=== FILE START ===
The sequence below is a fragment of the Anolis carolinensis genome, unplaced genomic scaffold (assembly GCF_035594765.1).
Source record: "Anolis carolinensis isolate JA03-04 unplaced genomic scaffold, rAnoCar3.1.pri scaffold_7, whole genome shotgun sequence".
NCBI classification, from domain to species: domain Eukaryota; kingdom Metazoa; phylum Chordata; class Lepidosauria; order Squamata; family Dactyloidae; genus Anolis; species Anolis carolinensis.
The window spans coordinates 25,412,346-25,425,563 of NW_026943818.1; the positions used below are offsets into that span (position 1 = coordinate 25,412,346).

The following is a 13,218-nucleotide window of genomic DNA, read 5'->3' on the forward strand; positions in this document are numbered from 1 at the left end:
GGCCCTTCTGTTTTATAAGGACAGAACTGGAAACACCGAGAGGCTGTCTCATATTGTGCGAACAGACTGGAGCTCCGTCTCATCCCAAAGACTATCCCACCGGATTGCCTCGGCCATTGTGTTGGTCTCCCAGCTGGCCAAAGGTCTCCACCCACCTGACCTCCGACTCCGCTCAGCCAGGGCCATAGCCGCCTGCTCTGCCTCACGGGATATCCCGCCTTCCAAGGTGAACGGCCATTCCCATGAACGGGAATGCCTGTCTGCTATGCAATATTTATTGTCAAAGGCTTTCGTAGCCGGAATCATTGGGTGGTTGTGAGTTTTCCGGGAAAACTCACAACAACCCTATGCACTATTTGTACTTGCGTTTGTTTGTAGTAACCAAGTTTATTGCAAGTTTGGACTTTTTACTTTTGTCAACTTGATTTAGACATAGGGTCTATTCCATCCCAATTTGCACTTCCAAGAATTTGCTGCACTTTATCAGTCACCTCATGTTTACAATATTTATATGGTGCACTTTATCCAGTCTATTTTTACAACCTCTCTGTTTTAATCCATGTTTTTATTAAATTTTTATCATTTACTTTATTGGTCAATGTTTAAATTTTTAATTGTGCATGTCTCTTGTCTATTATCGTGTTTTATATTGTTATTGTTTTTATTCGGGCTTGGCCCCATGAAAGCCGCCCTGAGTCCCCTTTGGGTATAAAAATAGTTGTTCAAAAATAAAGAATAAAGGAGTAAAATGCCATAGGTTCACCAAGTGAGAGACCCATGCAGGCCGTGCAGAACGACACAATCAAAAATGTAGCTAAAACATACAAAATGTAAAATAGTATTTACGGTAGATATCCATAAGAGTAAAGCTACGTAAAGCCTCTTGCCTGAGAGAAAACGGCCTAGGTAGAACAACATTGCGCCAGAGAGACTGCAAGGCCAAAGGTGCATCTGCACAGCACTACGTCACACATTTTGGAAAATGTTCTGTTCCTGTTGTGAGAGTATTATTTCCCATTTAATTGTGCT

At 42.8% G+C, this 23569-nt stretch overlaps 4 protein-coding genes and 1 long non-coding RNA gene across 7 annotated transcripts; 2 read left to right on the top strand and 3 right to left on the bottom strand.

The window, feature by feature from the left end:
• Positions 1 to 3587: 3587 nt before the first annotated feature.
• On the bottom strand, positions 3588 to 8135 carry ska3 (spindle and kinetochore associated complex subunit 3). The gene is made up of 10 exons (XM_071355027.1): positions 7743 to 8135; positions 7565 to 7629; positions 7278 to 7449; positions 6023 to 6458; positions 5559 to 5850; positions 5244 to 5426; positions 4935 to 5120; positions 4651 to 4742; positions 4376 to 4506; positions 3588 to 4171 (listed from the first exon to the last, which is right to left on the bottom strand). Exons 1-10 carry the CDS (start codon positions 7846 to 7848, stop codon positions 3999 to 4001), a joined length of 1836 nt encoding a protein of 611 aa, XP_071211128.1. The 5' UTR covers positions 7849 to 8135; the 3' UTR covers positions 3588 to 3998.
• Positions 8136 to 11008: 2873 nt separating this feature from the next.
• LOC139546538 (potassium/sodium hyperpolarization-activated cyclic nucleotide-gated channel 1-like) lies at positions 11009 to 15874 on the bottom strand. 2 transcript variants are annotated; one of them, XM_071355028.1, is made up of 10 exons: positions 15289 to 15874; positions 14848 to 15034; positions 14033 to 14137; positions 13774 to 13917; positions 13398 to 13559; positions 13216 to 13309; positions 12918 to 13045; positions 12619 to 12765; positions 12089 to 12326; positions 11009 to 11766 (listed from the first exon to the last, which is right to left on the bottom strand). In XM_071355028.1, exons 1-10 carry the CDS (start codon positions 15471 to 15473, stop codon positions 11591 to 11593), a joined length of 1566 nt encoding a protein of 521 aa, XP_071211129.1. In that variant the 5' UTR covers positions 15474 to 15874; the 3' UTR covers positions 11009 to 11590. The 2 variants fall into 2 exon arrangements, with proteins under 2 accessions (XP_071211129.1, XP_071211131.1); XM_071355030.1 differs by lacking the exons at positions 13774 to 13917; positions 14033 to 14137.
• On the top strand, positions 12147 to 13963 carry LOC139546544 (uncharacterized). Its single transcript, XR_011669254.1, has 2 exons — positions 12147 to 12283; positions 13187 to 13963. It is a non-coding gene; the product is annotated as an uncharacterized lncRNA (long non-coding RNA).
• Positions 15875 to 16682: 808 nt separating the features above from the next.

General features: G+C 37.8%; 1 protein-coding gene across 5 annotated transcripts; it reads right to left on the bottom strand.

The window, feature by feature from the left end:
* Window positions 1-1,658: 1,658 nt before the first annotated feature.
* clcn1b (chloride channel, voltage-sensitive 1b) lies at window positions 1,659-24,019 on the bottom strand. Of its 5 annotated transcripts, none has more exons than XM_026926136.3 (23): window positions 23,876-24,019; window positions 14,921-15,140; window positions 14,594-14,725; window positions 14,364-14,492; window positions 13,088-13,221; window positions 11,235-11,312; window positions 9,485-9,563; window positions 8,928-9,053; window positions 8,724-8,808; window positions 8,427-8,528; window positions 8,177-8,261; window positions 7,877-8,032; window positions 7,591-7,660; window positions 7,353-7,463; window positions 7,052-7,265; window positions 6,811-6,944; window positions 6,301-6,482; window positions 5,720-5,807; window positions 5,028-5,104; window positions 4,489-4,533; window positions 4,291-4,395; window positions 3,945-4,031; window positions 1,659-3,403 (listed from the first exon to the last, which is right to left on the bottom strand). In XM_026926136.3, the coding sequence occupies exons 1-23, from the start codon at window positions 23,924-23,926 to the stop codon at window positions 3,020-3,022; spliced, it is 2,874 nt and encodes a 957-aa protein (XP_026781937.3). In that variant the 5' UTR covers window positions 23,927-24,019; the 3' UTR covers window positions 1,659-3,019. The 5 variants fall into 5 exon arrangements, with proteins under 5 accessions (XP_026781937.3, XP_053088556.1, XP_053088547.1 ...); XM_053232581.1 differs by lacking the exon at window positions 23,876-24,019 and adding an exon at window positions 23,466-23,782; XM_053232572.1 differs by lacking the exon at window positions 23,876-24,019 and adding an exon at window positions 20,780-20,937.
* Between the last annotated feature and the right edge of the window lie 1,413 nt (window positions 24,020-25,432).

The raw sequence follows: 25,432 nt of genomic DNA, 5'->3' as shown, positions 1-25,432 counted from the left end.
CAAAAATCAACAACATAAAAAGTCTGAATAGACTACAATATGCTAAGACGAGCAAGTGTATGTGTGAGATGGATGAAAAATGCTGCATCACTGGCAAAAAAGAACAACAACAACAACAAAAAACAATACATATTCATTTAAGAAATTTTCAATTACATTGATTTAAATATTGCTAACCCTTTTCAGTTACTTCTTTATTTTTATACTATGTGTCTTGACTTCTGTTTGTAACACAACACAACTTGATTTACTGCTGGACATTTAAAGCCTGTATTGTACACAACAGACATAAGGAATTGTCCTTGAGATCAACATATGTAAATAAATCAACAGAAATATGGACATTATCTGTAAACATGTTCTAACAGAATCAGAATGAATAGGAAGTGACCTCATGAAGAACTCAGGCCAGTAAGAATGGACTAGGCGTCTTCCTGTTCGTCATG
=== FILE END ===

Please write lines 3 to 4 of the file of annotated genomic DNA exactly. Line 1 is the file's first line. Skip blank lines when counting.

NCBI classification, from domain to species: domain Eukaryota; kingdom Metazoa; phylum Chordata; class Lepidosauria; order Squamata; family Dactyloidae; genus Anolis; species Anolis carolinensis.
The window spans coordinates 25,412,346-25,425,563 of NW_026943818.1; the positions used below are offsets into that span (position 1 = coordinate 25,412,346).